Cup of coffee
Takeaway coffee, which is so popular in big cities, will not stand aside either. As indicated by market players, prices will rise closer to September. Following other products.
Coffee houses simply have no other choice – they need to survive and recover from the coronavirus crisis. Revenue fell by almost a third across the entire product range. At the same time, prices rose by five to ten percent. Only hits of sales remained on the windows.
To prepare a standard Americano, cappuccino or espresso, a barista takes on average about ten grams of ground coffee. Let's say chain coffee shops prefer cheap varieties, small “craft” ones prefer expensive ones. In most cases, the price is from one to two rubles per gram. That is 20 rubles per cup.
Add milk. Flow-oriented coffee shops are chosen from the middle price segment, that is, for 50-60 rubles. Some people prefer more expensive – for 75. One serving of latte needs 120-160 milliliters. We add another eight to ten rubles.
Let's not forget about water, without which coffee will not work: 150-200 milliliters cost about a ruble. Coffee shops additionally buy sugar and syrup: one serving costs an average of 30 kopecks and about five rubles, respectively.
In addition, take-away coffee is impossible without a container – a glass with a holder, a straw, a lid. This is from five to ten rubles.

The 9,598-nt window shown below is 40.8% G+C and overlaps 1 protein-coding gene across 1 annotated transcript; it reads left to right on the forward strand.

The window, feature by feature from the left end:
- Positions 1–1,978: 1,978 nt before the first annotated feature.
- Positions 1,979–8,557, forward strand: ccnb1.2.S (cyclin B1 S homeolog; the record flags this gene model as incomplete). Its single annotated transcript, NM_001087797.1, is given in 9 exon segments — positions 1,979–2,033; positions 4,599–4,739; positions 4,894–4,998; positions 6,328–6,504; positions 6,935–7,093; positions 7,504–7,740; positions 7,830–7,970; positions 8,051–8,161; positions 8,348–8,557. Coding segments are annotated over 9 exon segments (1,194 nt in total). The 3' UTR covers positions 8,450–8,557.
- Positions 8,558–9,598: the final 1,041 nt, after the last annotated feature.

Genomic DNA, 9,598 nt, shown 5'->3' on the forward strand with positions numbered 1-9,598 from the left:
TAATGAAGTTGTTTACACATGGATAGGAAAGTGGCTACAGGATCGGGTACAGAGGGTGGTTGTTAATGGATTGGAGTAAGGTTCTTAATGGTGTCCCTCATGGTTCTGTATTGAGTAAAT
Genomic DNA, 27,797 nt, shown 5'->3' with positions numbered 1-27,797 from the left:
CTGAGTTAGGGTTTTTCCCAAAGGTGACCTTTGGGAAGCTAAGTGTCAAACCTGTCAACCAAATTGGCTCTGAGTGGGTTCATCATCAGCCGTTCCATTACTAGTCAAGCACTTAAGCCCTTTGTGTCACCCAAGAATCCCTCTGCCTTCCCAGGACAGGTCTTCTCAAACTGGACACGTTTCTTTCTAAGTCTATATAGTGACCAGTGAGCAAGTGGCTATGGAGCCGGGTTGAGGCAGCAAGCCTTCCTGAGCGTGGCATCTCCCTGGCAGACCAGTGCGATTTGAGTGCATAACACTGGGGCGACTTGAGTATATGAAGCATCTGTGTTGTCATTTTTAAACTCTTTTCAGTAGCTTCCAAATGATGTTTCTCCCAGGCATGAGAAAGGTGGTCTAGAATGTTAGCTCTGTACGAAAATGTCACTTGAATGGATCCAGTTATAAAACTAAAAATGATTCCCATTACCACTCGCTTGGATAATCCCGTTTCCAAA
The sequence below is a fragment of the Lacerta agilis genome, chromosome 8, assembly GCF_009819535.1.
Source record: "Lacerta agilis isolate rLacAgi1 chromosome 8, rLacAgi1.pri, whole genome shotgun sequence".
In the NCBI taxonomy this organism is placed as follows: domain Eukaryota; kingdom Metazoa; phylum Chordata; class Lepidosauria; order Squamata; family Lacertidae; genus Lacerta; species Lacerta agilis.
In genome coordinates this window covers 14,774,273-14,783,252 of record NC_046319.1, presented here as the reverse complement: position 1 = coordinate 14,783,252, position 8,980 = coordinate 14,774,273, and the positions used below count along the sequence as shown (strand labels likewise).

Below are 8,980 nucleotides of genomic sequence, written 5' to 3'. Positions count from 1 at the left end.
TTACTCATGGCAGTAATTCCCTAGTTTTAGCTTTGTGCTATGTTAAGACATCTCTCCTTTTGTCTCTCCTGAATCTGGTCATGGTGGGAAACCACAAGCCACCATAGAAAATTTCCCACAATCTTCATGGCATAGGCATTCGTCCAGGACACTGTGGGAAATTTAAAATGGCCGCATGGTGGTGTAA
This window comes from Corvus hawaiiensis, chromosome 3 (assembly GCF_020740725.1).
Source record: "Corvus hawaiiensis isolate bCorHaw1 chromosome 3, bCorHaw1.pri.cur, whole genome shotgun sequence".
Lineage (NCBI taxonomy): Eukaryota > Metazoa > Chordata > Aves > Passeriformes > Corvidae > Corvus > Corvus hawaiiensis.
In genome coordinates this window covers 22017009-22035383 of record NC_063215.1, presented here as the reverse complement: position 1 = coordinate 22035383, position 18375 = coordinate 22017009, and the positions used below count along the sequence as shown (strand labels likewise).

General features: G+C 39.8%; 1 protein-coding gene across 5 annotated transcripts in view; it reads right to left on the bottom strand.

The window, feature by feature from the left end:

Plus utility costs, staff work: 10-15 rubles per cup.
As a result, the cost of an average American is about 45 rubles. You can find a simpler one – for 20. Cappuccino or latte – 60 rubles, more often – 35-40.
The illusion of income
In other words, the costs are 20-30 percent of the funds that the buyer leaves at the coffee shop. It seems to newcomers to the market that as a result, you can make good money. However, this is an illusion, experienced entrepreneurs say. You also need money to decorate a room, design, and dishes.
And the most expensive thing is a coffee machine, from half a million to two million rubles. Many people rent the machine from a supplier for grain. But this is not always profitable, since raw materials become more expensive and the cost of each cup grows.
“Coffee beans and other ingredients, equipment – all this is connected with imports. And the ruble is weakening. Also consider the cost of transport, electricity, depreciation of production and service equipment, maintenance of premises, taxes, etc. Here coffee shops are raising prices,” says Mark Goykhman.
In Moscow, retail real estate is much more expensive than in other cities in Europe and the United States. Plus, coffee is a trendy product. Unsurprisingly, for several years in a row, Russia has topped the “latte index,” which ranks the cost of a cup of a drink at Starbucks. In terms of purchasing power, the Russian “small latte” is the most expensive in the world.
According to Goikhman, coffee will overtake general inflation and rise in price by the end of the year by 10-15 percent. Therefore, lovers of an invigorating drink will have to fork out, switch to instant and brew Turkish coffee at home.